More than 100,000 stillbirths and baby deaths worldwide could be prevented by the development of a vaccine against an infection commonly carried by pregnant women, according to a groundbreaking report.
The impact of disease caused by group B streptococcus (GBS) has not been properly chronicled before and only in relatively recent years has anyone taken seriously its role in the deaths of babies in the womb as well as in the early days of life.
Worldwide, more than 21 million pregnant women carry the bacteria which used to be thought harmless, say researchers from the London School of Hygiene and Tropical Medicine (LSHTM). Today it is recognised as a cause of septicaemia and meningitis in newborns, with potentially deadly effects, and also as a major cause of stillbirths, but vaccines against it are only now in development.
In wealthy countries, women thought to be at risk are given antibiotics in labour, but that does not prevent stillbirths and is not a practical solution for Africa and other developing countries where the infection rate is high. It could also contribute to antibiotic resistance, which is a global problem.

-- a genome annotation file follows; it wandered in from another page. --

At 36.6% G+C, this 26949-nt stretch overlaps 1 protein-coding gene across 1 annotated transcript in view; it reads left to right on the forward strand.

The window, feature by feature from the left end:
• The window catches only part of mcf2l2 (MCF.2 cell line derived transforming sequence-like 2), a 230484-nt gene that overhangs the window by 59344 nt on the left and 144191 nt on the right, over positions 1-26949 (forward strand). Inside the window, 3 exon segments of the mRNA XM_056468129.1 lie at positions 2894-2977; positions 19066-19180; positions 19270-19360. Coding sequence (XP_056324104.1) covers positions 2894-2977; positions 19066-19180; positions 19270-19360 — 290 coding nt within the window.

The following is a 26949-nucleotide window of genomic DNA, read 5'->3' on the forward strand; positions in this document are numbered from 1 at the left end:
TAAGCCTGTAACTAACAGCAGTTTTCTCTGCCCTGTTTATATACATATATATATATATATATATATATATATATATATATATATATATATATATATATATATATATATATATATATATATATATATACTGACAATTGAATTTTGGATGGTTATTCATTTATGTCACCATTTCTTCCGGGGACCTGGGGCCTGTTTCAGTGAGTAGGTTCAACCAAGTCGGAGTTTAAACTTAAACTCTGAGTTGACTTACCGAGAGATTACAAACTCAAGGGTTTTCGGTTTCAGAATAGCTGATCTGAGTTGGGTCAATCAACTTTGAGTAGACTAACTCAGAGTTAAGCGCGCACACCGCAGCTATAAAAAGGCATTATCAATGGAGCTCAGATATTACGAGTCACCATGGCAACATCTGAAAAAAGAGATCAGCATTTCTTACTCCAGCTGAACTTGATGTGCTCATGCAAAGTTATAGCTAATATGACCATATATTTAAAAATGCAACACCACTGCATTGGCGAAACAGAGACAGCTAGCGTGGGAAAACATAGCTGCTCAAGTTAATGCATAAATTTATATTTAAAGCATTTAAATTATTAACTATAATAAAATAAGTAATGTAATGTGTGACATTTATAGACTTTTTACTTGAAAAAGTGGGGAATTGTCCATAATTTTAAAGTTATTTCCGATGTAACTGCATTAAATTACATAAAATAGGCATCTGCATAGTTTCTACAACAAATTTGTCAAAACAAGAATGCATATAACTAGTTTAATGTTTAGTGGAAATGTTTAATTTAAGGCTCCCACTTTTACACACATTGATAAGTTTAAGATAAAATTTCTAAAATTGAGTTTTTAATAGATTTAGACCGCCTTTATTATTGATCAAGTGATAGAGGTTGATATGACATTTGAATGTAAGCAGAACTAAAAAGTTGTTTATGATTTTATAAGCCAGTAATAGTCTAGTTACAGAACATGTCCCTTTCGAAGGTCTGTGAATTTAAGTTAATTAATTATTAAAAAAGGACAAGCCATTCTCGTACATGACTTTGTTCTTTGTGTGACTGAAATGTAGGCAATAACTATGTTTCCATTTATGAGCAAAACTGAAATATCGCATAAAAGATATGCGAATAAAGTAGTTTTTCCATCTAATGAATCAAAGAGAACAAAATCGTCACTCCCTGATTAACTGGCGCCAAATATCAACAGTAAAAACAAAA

“Vaccines are the way to go,” said Joy Lawn, co-lead author of the papers and professor of maternal, reproductive and child health at the LSHTM. “They are on the way but it is going to be probably a five-year time horizon. The vaccine process needs to be accelerated. The World Health Organisation is already moving to make sure that when we get a vaccine it will be available for countries where the need is highest.”
In affluent countries, parent groups have called for more action against GBS, including universal testing to check whether pregnant women are carrying the bacteria.
Source : The Guardian